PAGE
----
Skip to content
Branch: master
Find file Copy path
Find file Copy path
Fetching contributors…
Cannot retrieve contributors at this time
888 lines (593 sloc) 44.5 KB
A simplified way of creating new tunes for Sega Out Run hardware (without resorting to MML)
Welcome to siMMpLified, a (hopefully) simpler way of creating new FM+PCM tunes for Sega's Out Run hardware. This project
was bourne out of a comment that was made on the UKVAC forums about porting the 'Winning Run' tune from Sega's iconic
motorbike racing game Super Hang-On (SHO) into Out Run (OR). Having had previous experience of putting new music into
SHO I already had a good working knowledge of the tune format and audio engine capabilities in that game. It didn't
then take long to learn the (small) differences between the SHO tune format and the OR tune format.
It took around 2 weeks to port the tune, that includes the time taken to add extra functionality to the OR audio engine,
needed to make the tune sound correct. I made the decision to release this info in the hope that people may want to put
their own composition(s) into OR but don't have the requisite technical knowledge to do so. Hopefully this will make
it easier for them. It won't write the tune for you, you have to do that yourself, all it will do is help you to get
it into the OR game easier than without this info (hopefully!).
Basically the tunes in SHO and OR (and also many other 16-bit Sega arcade titles of the same era like Hang-On, Space
Harrier, Enduro Racer, After Burner, Power Drift, etc) are simply streams of MIDI note values and durations. According
to various sources on the internet (reassembler's blog being the main one that I refer to) the tunes were originally
transcribed from sheet music into MML (Macro Music Language). After the transription it's possible there would then
have been some kind of tool to convert the MML data into the format used by the audio engine of OR/SHO/etc.
The power and flexibility of the audio engine comes in the form of the extended commands which can be used to perform
such tasks and applying pitch bend to notes, transposing notes up/down, loading new FM patch data into the sound chip,
loop sections of the tune, call subroutines in the tune, change tempo, etc. This document will explain how each
extended command works. In conjunction with the many examples in the package this will hopefully get you on your way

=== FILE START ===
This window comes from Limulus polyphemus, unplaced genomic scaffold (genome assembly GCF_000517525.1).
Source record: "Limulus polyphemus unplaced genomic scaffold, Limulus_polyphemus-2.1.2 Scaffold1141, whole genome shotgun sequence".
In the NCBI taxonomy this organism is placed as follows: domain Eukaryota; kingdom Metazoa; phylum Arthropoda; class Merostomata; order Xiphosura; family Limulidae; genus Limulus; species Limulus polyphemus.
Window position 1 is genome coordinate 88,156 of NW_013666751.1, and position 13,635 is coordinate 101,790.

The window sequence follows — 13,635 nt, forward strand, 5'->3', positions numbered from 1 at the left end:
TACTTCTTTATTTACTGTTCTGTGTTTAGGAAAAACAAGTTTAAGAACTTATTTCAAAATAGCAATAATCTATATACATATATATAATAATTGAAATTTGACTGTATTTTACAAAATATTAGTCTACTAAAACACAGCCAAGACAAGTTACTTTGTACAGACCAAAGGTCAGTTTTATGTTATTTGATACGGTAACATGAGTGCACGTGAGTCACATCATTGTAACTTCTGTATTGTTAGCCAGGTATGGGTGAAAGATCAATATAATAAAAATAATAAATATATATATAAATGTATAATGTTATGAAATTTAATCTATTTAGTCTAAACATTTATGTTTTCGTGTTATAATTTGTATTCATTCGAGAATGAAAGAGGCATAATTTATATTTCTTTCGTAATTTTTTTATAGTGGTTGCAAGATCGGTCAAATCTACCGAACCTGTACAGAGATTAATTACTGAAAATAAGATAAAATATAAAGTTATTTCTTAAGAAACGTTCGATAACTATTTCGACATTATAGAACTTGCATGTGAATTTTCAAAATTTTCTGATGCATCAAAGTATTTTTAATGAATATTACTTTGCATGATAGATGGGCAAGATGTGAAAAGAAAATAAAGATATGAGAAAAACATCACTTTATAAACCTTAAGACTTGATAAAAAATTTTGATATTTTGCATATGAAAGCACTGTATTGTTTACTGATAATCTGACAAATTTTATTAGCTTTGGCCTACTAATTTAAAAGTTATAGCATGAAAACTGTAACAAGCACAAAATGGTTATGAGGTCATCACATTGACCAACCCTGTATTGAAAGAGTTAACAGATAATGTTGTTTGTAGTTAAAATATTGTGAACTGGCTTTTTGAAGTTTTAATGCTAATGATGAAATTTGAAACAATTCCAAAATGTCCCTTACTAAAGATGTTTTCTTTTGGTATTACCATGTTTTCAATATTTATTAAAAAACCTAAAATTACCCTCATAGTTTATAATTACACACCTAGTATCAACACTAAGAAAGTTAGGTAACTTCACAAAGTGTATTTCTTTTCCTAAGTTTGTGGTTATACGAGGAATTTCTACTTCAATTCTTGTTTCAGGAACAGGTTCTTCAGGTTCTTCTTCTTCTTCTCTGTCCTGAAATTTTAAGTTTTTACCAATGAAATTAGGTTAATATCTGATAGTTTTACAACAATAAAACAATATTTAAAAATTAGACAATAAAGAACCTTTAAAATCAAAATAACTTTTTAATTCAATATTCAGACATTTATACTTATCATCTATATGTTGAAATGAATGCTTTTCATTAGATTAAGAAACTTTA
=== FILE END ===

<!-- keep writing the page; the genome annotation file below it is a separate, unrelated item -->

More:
to getting your own tune(s) into OR.
Tunes in OR/SHO are comprised of up-to 8 FM tracks, played by the Yamaha YM2151 sound chip and up-to 5 PCM tracks,
played by the custom Sega 315-5218 PCM sample playback chip. You don't need to use all 8 FM tracks and all 5 PCM
tracks in your tunes (e.g. Last Wave uses 8 FM tracks and 0 PCM tracks), it's completely feasible to use just a single
FM or PCM track (as shown by many of the examples in this archive).
In creating this kit I tried to make it user friendly by abstracting as much of the complexity of the OR audio engine
as possible into more meaningful and human-readable macros. The macros, in conjunction with the unique defines, per
game, are what effectively make up the helper kit. It would be relatively easy to modify the macros and defines to
support other games (e.g. SHO) as big chunks of them would stay exactly the same. The SHO audio engine has a couple of
new features which were added during development of that game, one of which has had to be backported to OR to allow
Winning Run to sound identical when running on the OR audio engine.
This document assumes a basic level of knowledge of the YM2151 sound chip. It would be advisable to have the YM2151
manual to hand, to refer to, whilst reading this.
So, without further ado, let's get into the nitty gritty of the OR tune format.
Tune format
Each tune starts with 4 pointers :-
1) pointer to FM/PCM track headers
2) pointer to TL adjustments (all existing tunes use an address of $6997, so should your tune in the beginning)
3) pointer to key fractions lookups (all existing tunes use an address of $6997, so should your tune in the beginning)
4) pointer to YM2151 FM sound patch data bank
There then follows a single byte which dictates how many tracks (FM+PCM) are used by this tune. Even though it's
perfectly feasible to set this value to 1, to indicate that your tune only uses a single track, it's better to always
set it to 13 (8 FM + 5 PCM) and then create null track headers in the next section. Doing it this way ensures that
the audio engine correctly initialises all 13 track headers in RAM (even if you're planning on leaving 12 of those
tracks disabled)
Next up are pointers to the track headers themselves. If you set the number of tracks to 13 in the step above then
there'll be 13 pointers to track headers in this section.
Finally there are the track headers. These are 14 byte data structures which are loaded to audio RAM @ $f820
and padded with zeroes to 32-byte boundaries (in the case of OR) or 40-byte boundaries (in the case of SHO).
The format of a 14-byte track header is as follows :-
byte various track flags (e.g. track enabled/disabled, pitch bend enabled, etc)
byte track type and index (whether this is an FM or PCM track and its index (0-7 for FM) (0-4 for PCM)
byte tempo (this is only applicable for variable tempo tracks, more on this later)
word counter for currently playing note (used during playback of the tune)